Cameron Crowe, known for his nostalgic and insightful portrayals of teen culture throughout the ages, hit a home run with Almost Famous, undoubtedly one of the best movies about rock and roll and ‘coming-of-age’ in recent years. The fact that the film is based on Crowe’s own experiences as the youngest writer for the infamous Rolling Stone magazine, and his various adventures with some of the greatest rock bands of the seventies, ensures that it won’t just be another Dazed and Confused, but an ernest and realistic portrayal of the rock and roll lifestyle in all its wonders and grimy philosophical meanderings. The various details and comments that run throughout Almost Famous will delight keen fans of rock music, but even the great Roger Ebert stated that he was very nearly hugging himself with joy while watching. Make of that what you will.
Stillwater, rising stars in an era of hard rock where most had already risen and descended, bring the young William Miller backstage, who’s looking for an interview with Black Sabbath. There he meets Penny Lane, a so-called ”band-aide”, who goes on to be William’s mentor in the lifestyle of rock and roll, while the legendary critic Lester Bangs back home trains him in the art of music criticism, and advises him never to become ‘friends’ with members of a rock band. Young William is caught between two conflicting positions: The smart and intellectual condition of the lonely, sarcastic journalist, buried in a pile of books and LPs, seen as the enemy of the musicians, or the rock ‘n’ roller, living life to its silly fullest but missing the cerebral stimulation that sitting alone at a typewriter can bring. Throughout this journey, you can sense that everyone is coming of age, the groupies, the band members, and of course, William Miller.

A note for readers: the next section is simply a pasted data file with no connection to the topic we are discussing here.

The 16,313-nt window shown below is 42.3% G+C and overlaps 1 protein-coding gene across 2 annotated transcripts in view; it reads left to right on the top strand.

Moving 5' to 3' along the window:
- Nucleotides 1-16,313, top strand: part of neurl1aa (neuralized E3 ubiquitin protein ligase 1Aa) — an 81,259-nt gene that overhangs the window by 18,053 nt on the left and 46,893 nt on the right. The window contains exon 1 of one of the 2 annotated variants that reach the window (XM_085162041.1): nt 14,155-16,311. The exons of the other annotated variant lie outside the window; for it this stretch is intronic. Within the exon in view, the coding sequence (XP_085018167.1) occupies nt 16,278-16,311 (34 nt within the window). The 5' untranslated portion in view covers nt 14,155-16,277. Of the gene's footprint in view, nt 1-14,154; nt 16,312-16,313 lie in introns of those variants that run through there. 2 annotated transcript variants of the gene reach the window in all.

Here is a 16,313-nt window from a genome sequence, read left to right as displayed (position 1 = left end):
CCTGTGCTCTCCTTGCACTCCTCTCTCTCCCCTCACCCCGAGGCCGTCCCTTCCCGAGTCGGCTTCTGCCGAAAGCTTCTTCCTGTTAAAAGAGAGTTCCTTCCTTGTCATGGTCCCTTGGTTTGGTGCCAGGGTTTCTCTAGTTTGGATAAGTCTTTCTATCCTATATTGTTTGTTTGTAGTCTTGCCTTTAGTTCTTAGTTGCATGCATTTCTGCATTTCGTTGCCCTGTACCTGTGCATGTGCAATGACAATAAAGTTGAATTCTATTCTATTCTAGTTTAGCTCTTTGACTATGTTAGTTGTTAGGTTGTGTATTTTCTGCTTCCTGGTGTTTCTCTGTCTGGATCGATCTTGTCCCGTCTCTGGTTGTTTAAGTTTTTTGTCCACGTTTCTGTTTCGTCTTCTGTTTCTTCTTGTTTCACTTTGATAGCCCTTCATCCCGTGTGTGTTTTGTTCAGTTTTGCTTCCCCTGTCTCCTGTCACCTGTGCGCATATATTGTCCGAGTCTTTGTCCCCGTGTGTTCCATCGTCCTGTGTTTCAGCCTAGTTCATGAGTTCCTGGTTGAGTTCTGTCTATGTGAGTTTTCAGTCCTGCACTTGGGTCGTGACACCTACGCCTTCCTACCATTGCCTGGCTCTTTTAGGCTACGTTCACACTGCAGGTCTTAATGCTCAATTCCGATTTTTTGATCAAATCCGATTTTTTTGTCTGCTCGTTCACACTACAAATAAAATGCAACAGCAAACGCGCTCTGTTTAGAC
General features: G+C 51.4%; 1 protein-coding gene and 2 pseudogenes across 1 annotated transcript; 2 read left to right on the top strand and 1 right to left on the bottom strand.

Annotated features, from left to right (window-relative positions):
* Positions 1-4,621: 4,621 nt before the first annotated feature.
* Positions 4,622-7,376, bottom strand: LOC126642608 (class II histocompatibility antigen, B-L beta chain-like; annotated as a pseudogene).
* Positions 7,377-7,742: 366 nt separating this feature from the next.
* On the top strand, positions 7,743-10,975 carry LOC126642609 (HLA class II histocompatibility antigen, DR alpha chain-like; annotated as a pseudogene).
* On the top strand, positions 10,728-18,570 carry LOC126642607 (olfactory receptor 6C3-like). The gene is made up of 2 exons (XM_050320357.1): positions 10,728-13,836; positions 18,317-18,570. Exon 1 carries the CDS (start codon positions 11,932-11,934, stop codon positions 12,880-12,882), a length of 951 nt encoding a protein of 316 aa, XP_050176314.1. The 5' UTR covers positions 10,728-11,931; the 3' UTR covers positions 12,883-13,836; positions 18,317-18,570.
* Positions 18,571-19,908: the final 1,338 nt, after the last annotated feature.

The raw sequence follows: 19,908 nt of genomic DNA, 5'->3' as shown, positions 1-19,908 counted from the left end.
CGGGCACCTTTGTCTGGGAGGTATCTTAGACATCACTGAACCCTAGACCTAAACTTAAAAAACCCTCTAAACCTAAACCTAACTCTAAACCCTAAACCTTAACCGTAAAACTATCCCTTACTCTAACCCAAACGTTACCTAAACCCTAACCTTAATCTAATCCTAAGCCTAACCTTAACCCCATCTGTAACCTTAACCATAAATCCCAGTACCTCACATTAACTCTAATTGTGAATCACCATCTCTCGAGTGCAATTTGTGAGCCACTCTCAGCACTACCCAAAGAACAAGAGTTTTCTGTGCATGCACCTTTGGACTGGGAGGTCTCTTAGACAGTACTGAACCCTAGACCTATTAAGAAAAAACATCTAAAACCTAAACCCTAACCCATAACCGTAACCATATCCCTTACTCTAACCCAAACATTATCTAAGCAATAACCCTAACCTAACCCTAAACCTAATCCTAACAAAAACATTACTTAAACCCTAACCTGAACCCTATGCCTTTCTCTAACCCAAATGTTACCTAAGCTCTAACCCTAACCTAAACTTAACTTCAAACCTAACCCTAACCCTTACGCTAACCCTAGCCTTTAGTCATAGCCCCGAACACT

Kate Hudson’s performance as Penny Lane is so brilliant and subtle; you can sense that Penny truly revels in the moral dodginess of what she’s doing at age (supposedly) 16, but seems to develop and mature over the course of the 158 minutes of this cut, the 36 extra minutes of the director’s cut (bootleg cut) being mostly devoted to further fleshing out her character. This film is so touching and funny, with neither overwhelming the other, but is also such an acute picture of 1973, the beginning of the end for many ‘true’ rock aficionados who were finding themselves dissatisfied at the thought of sales and merchandise overcoming the idea of a ‘youth cultural revolution through music’ that bands like The Stooges, MC5, and The Who brought about. Also, next time you find yourself gazing up at the ceiling in wonder of the glory of rock ‘n’ roll, think: There were the rock stars and musicians who made the art, and then there were the critics who, with their razor-sharp awareness of pop culture, deemed it as worthy of critical evaluation as Don Quixote or War and Peace. Even if that means over-evaluation.
Best Line: ”Jim Morrison? He’s a drunken buffoon, posing as a poet!”
Goof: Non-existent. Oh, wait. Joni Mitchell’s Blue wasn’t released until 1971, and William’s younger character finds it in 1969.
Heck, 10 Tiny Dancers out of 10
”Gimme The Guess Who! They got the courage to be drunken buffoons!”